For months, ad agencies have been threatening to shift a big chunk of money from the broadcast networks to cable if the networks try to impose double-digit price increases for TV time next season.
But CBS isn't blinking. CBS CEO Leslie Moonves says the network will get just that--double-digit rate hikes in the 2004 upfront market, which will kick off after the unveiling of the new network schedules in late May.
If buyers resist double-digit rate hikes, CBS will be content to sell less inventory upfront and take even bigger increases in the scatter market, he says. But he's also confident that cable won't gain at CBS's expense because of the strength and stability across the Tiffany network's prime time schedule.
Moonves says he also expects "a lot of money to shift to CBS from NBC," especially given the fade-out of Friends on Thursday night at the end of the current season. ER, he says, also "isn't what it used to be." NBC points out that The Apprentice has come on strong and is selling at comparable rates to Friends.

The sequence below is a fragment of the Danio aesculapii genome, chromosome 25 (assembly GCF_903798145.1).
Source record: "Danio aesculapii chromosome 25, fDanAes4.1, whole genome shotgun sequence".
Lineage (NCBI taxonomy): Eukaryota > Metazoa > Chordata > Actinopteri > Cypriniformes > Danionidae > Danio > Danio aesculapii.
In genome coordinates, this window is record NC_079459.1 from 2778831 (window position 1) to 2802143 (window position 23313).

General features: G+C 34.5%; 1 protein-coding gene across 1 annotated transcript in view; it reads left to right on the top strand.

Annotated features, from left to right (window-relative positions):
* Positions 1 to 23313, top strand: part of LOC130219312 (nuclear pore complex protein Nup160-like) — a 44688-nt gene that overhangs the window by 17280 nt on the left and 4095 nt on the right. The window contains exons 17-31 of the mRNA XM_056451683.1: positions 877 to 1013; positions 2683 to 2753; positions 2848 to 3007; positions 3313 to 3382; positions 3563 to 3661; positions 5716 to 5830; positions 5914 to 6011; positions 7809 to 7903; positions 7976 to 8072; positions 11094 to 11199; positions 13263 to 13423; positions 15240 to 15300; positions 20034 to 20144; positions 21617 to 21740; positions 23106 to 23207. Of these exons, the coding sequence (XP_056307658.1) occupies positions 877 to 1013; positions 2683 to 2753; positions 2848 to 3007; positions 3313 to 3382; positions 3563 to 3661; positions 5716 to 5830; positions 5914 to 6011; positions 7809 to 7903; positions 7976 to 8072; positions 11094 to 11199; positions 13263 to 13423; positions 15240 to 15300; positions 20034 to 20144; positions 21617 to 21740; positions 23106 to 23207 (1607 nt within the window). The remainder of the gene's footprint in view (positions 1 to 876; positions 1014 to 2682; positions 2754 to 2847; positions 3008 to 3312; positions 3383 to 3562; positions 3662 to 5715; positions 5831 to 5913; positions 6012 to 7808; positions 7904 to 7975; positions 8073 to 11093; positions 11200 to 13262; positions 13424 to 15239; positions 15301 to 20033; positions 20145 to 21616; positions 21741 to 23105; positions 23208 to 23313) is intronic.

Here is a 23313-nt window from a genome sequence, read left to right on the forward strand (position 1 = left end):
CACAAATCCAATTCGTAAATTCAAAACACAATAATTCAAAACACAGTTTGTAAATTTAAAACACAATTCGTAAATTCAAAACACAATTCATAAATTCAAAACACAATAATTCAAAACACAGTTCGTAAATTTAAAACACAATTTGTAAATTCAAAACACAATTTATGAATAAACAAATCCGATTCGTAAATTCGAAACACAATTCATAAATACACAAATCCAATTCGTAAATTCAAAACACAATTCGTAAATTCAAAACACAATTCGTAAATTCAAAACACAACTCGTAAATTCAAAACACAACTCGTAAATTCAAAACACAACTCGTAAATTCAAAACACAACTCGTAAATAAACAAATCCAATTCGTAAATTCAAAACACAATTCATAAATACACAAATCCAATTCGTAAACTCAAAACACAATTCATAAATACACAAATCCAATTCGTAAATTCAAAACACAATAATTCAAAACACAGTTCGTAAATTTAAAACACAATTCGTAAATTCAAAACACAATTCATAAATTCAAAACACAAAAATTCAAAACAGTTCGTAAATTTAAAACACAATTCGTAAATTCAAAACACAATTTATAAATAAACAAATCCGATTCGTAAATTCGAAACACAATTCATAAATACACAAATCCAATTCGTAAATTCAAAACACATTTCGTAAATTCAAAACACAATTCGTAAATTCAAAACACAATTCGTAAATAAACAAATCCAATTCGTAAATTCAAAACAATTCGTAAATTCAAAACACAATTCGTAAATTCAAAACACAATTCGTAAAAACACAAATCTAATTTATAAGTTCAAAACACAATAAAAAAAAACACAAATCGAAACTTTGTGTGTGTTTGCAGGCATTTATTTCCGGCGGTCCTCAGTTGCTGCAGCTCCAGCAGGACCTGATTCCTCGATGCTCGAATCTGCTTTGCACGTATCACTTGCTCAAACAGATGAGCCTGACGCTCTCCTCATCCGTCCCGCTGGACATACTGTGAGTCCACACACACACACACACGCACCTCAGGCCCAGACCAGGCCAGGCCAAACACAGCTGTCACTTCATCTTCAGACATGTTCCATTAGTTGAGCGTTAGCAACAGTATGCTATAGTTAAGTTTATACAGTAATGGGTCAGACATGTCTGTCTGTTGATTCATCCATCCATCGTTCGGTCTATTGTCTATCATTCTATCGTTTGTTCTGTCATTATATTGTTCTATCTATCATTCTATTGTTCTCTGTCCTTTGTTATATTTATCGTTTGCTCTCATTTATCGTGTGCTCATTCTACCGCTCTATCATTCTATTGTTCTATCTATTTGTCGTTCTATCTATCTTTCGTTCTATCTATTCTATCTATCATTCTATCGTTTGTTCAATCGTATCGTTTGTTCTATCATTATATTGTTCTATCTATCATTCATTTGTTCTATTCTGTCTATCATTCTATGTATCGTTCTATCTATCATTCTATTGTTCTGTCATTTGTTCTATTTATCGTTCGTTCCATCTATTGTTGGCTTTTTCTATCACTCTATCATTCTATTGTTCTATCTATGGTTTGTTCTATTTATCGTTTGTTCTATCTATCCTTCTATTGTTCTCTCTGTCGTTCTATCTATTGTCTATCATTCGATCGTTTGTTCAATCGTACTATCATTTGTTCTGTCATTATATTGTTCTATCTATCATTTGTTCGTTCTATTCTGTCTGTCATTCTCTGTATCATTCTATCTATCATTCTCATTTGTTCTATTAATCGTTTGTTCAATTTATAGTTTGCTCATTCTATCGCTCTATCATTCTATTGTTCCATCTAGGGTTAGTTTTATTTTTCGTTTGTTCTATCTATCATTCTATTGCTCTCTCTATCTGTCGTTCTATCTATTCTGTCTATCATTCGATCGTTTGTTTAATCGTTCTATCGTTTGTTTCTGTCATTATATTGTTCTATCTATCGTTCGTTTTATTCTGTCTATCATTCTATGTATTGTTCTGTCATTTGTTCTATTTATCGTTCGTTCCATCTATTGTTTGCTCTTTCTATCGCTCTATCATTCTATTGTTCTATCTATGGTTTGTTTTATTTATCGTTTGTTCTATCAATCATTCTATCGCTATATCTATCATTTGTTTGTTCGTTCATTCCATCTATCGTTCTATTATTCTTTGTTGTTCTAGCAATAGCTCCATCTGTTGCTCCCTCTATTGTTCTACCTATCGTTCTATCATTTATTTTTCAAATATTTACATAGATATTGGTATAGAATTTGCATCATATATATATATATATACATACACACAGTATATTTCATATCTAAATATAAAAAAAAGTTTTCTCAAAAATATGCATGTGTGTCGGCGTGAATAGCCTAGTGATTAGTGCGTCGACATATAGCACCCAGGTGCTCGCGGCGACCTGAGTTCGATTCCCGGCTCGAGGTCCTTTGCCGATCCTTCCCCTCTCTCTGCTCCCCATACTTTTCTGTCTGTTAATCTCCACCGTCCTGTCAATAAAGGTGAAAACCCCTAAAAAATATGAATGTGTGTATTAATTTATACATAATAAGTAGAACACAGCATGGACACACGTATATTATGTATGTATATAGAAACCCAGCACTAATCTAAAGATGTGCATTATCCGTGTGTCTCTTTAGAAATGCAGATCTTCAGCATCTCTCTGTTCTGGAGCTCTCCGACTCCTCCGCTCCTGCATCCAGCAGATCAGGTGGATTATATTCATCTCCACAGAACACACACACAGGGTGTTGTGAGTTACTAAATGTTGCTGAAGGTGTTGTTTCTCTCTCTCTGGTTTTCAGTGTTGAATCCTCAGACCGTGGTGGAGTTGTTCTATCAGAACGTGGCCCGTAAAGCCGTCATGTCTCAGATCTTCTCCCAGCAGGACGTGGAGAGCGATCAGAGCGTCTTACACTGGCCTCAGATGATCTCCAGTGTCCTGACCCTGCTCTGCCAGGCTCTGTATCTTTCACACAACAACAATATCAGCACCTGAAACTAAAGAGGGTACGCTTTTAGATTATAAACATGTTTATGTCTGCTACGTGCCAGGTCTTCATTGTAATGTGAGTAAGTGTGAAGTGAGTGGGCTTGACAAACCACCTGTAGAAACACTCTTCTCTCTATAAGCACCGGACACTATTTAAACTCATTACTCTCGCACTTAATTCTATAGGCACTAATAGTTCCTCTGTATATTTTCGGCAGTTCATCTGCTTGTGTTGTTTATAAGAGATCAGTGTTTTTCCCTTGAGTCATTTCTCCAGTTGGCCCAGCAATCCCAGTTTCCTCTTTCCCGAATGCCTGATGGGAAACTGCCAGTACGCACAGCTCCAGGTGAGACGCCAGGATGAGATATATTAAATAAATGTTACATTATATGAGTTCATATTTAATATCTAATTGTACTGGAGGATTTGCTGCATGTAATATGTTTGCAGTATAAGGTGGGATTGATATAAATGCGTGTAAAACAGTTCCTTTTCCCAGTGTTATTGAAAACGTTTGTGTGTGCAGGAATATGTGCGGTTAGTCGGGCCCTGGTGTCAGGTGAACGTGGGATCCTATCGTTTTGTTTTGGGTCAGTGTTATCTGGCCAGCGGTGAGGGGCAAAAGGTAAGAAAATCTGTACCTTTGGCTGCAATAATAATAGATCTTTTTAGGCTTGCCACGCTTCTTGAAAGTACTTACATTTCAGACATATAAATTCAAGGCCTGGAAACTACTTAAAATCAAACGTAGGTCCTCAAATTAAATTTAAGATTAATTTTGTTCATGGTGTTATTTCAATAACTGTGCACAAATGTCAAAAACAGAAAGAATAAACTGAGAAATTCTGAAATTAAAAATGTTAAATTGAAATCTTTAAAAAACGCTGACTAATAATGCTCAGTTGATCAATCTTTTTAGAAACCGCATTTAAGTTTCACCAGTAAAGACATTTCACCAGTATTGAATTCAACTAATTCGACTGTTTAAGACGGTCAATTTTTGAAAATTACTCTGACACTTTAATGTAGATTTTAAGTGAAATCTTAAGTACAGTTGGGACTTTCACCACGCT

Moonves says Apprentice "saved their bacon on Thursday nights" this season, but with Friends gone and ER weakening, NBC's big night is very vulnerable and CBS will grab some NBC Thursday dollars in the upfront.
Bottom line -- for the first time in 20 years "we will challenge NBC for the position of market leader," in the upfront sales market, says David Poltrack, executive vice president, research and planning, CBS.
Moonves says the total upfront sales leader could be CBS or NBC, depending on who sells more upfront inventory, but as far as price increases go, "CBS will be the clear leader," says Moonves.
Randy Falco, group president, NBC Television Networks, had this to say about the comments made by Moonves and Poltrack: "We hear that from CBS every year. It’s getting old, just like their audience."